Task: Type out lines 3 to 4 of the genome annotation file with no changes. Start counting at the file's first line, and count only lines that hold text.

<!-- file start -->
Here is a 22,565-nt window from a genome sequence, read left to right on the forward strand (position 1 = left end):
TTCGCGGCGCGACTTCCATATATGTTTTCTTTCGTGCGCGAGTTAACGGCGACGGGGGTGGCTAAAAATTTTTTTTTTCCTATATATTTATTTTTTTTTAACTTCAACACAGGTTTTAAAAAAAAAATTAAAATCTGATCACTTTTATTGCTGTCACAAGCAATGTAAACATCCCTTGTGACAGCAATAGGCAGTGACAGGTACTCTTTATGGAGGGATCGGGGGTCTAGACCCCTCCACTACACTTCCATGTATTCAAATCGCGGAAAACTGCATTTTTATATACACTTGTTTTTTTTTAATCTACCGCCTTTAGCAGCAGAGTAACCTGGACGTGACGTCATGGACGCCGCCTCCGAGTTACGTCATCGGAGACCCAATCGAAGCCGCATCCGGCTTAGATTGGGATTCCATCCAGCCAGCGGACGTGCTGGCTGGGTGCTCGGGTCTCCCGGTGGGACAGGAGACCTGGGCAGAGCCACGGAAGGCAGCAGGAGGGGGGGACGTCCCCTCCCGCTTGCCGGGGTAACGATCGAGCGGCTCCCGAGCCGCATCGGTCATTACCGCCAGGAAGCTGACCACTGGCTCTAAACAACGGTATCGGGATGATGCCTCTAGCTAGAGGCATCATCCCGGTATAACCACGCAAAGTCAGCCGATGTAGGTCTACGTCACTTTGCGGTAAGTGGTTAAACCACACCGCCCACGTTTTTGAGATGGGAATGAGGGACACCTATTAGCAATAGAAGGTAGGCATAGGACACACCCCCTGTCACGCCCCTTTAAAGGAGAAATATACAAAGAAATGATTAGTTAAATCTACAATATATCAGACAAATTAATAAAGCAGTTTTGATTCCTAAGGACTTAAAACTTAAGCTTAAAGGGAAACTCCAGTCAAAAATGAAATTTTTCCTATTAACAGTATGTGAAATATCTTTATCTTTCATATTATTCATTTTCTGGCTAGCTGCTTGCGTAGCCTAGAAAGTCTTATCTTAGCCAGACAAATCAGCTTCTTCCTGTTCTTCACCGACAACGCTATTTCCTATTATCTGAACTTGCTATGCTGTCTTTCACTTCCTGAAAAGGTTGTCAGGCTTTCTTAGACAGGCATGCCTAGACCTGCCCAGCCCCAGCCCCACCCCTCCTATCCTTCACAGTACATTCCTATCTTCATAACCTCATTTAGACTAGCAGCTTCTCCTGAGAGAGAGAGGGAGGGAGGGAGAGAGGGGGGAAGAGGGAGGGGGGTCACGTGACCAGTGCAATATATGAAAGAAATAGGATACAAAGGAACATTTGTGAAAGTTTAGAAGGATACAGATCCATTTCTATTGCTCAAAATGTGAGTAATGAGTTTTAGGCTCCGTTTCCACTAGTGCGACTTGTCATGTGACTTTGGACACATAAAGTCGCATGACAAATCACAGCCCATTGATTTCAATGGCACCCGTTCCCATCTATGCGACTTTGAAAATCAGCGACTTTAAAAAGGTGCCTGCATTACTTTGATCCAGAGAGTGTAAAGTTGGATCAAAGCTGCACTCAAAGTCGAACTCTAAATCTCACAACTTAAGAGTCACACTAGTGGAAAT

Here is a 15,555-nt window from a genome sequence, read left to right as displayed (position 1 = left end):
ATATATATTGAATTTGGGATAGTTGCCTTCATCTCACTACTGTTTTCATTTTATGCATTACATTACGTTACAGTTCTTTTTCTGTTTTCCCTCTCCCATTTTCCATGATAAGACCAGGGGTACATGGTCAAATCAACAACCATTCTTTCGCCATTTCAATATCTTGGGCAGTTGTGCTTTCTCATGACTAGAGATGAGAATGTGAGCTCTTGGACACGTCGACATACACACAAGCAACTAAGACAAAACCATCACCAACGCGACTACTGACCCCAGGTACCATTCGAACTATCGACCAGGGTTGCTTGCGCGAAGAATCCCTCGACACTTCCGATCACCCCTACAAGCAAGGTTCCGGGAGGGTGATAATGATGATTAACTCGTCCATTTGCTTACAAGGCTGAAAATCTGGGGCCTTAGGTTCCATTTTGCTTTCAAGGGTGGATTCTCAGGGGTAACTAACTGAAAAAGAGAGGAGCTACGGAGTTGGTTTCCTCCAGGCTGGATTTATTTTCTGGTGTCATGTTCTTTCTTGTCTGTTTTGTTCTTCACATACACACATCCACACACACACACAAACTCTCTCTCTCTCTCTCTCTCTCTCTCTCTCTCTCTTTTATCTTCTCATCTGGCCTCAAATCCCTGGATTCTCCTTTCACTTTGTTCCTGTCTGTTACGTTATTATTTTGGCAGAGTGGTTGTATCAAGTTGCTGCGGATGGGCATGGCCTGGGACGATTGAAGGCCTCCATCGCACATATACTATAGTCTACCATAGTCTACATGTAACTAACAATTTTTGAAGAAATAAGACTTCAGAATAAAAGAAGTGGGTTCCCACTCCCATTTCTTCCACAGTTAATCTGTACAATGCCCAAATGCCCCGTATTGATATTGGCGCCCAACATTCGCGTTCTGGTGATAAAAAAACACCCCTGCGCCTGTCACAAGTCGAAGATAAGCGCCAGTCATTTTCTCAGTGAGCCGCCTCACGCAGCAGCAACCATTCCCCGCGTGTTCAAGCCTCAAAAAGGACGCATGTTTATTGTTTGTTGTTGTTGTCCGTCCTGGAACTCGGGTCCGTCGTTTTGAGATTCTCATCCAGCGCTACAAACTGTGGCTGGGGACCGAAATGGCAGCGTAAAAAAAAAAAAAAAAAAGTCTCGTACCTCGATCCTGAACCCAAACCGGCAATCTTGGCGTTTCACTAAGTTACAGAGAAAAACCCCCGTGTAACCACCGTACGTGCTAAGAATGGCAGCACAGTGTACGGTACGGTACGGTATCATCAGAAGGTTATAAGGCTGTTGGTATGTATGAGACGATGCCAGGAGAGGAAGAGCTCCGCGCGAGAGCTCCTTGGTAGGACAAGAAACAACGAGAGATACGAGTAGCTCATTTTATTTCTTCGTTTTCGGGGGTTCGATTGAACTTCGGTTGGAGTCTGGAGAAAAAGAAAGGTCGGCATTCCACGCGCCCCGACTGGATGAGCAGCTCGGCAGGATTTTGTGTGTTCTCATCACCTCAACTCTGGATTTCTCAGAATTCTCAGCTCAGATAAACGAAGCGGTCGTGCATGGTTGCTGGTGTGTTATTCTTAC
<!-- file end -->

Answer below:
Here is a 15,555-nt window from a genome sequence, read left to right as displayed (position 1 = left end):
ATATATATTGAATTTGGGATAGTTGCCTTCATCTCACTACTGTTTTCATTTTATGCATTACATTACGTTACAGTTCTTTTTCTGTTTTCCCTCTCCCATTTTCCATGATAAGACCAGGGGTACATGGTCAAATCAACAACCATTCTTTCGCCATTTCAATATCTTGGGCAGTTGTGCTTTCTCATGACTAGAGATGAGAATGTGAGCTCTTGGACACGTCGACATACACACAAGCAACTAAGACAAAACCATCACCAACGCGACTACTGACCCCAGGTACCATTCGAACTATCGACCAGGGTTGCTTGCGCGAAGAATCCCTCGACACTTCCGATCACCCCTACAAGCAAGGTTCCGGGAGGGTGATAATGATGATTAACTCGTCCATTTGCTTACAAGGCTGAAAATCTGGGGCCTTAGGTTCCATTTTGCTTTCAAGGGTGGATTCTCAGGGGTAACTAACTGAAAAAGAGAGGAGCTACGGAGTTGGTTTCCTCCAGGCTGGATTTATTTTCTGGTGTCATGTTCTTTCTTGTCTGTTTTGTTCTTCACATACACACATCCACACACACACACAAACTCTCTCTCTCTCTCTCTCTCTCTCTCTCTCTCTCTTTTATCTTCTCATCTGGCCTCAAATCCCTGGATTCTCCTTTCACTTTGTTCCTGTCTGTTACGTTATTATTTTGGCAGAGTGGTTGTATCAAGTTGCTGCGGATGGGCATGGCCTGGGACGATTGAAGGCCTCCATCGCACATATACTATAGTCTACCATAGTCTACATGTAACTAACAATTTTTGAAGAAATAAGACTTCAGAATAAAAGAAGTGGGTTCCCACTCCCATTTCTTCCACAGTTAATCTGTACAATGCCCAAATGCCCCGTATTGATATTGGCGCCCAACATTCGCGTTCTGGTGATAAAAAAACACCCCTGCGCCTGTCACAAGTCGAAGATAAGCGCCAGTCATTTTCTCAGTGAGCCGCCTCACGCAGCAGCAACCATTCCCCGCGTGTTCAAGCCTCAAAAAGGACGCATGTTTATTGTTTGTTGTTGTTGTCCGTCCTGGAACTCGGGTCCGTCGTTTTGAGATTCTCATCCAGCGCTACAAACTGTGGCTGGGGACCGAAATGGCAGCGTAAAAAAAAAAAAAAAAAAGTCTCGTACCTCGATCCTGAACCCAAACCGGCAATCTTGGCGTTTCACTAAGTTACAGAGAAAAACCCCCGTGTAACCACCGTACGTGCTAAGAATGGCAGCACAGTGTACGGTACGGTACGGTATCATCAGAAGGTTATAAGGCTGTTGGTATGTATGAGACGATGCCAGGAGAGGAAGAGCTCCGCGCGAGAGCTCCTTGGTAGGACAAGAAACAACGAGAGATACGAGTAGCTCATTTTATTTCTTCGTTTTCGGGGGTTCGATTGAACTTCGGTTGGAGTCTGGAGAAAAAGAAAGGTCGGCATTCCACGCGCCCCGACTGGATGAGCAGCTCGGCAGGATTTTGTGTGTTCTCATCACCTCAACTCTGGATTTCTCAGAATTCTCAGCTCAGATAAACGAAGCGGTCGTGCATGGTTGCTGGTGTGTTATTCTTAC